Dec 12, 2006

Celebrity Chef Cookbook Reviews

I am one of those people who could spend an entire day watching celebrity chefs at work on tv. A lot of the meals they prepare are a little too complex or not practical for my tastes, but I have learned so much from just watching and of course all the great ideas for new meals I receive from watching them can't be beat! So when I received two celebrity chef cookbooks in the mail the other day I was pretty excited to see what new ideas lay in store.

The first book is Dave's Dinners from David Lieberman.

Although I have never seen Dave's television program, I have heard lots of good things about him before and was excited to take a look at his newest cookbook. One thing I really enjoy about this book is the photographs. They are so colorful and almost every recipe has a photo. I also like that the recipes are geared towards home cooks. They are all fairly simple and include ingredients that are easy to find and not too pricey. A definite plus! I also really enjoy the intros to each recipe that either give added information or a history of the recipe. I have not tried any of the recipes yet but do have one down on my list for the next couple weeks (check back for a review!) . A couple of the recipes that really caught my eye are Roasted Red Peppers and Ricotta Crostini (only 6 ingredients and they look so good!) and Pan Grilled Skirt Steak with Smoky Cowboy Beans and Minted Chimichuri Sauce (all the flavors my family loves and it sounds very simple too).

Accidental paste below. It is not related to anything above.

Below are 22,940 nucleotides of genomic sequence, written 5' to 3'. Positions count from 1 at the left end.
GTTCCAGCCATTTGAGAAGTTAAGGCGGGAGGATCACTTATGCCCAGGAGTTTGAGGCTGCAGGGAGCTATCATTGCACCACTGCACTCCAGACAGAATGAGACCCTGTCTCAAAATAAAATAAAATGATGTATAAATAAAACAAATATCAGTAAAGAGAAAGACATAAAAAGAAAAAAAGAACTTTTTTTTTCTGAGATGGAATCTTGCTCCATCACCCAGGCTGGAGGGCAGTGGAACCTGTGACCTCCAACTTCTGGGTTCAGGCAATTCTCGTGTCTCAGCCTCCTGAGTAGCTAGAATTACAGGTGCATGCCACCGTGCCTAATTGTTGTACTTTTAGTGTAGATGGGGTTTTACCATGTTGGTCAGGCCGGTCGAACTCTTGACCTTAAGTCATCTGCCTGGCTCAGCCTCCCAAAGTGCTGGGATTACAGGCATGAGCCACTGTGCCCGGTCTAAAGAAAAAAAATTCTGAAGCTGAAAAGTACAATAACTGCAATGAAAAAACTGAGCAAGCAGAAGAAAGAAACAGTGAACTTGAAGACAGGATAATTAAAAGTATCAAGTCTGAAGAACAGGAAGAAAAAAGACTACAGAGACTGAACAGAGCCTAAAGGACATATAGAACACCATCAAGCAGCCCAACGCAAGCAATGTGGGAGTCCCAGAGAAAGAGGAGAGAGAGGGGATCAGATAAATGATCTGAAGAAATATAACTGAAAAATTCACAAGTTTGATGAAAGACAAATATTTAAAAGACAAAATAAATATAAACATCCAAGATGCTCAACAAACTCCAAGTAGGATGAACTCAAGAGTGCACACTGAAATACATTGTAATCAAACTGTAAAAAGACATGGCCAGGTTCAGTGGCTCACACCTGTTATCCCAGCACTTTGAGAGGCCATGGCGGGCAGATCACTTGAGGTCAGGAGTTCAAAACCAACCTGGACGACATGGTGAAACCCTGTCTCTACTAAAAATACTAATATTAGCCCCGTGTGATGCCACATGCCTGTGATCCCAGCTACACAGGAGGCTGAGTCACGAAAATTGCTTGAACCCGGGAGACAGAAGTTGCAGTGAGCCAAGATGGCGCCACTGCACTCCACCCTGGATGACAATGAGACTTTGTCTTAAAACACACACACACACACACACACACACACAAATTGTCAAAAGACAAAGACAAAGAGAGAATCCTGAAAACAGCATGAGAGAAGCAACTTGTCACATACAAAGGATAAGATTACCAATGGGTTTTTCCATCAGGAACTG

The second book is jamie's italy by Jamie Oliver.

I have only seen Jamie a couple of times on TV and really love his easy-going approach to cooking. That along with Italian food... this HAS to be a great book was my very first thought :) This book is like a story and cookbook combines. It tells the tale of Jamie's trek around Italy... all the people he met, food he ate and sights he saw. It was a very interesting read. The recipes are amazing. They are all totally authentic Italian recipes gathered on his trip around the country. One drawback to this book, for me at least, is that a lot of the ingredients are not available to me where I live. Also, some of the things served are not things my family would eat (like squid and wild boar... as if I could buy that here anyhow...). The photography is gorgeous as well. A word of caution though... if you are squeamish, skip the meat chapter. In his efforts to show the "real Italy" there are a few pretty gruesome photos of butchered animals. However, all in all it is a great book. If you want to prepare REAL Italian food I would highly recommend it. A couple of recipes that caught my eye were pizza fritta (fried pizza) and pasta al forno con pomodori e mozzarella (baked pasta with tomatoes and mozzarella).

If you're looking for a new addition to your cookbook shelf or a great Christmas gift, I'd suggest you try either of these books. They would be a great addition to any cookbook collection.

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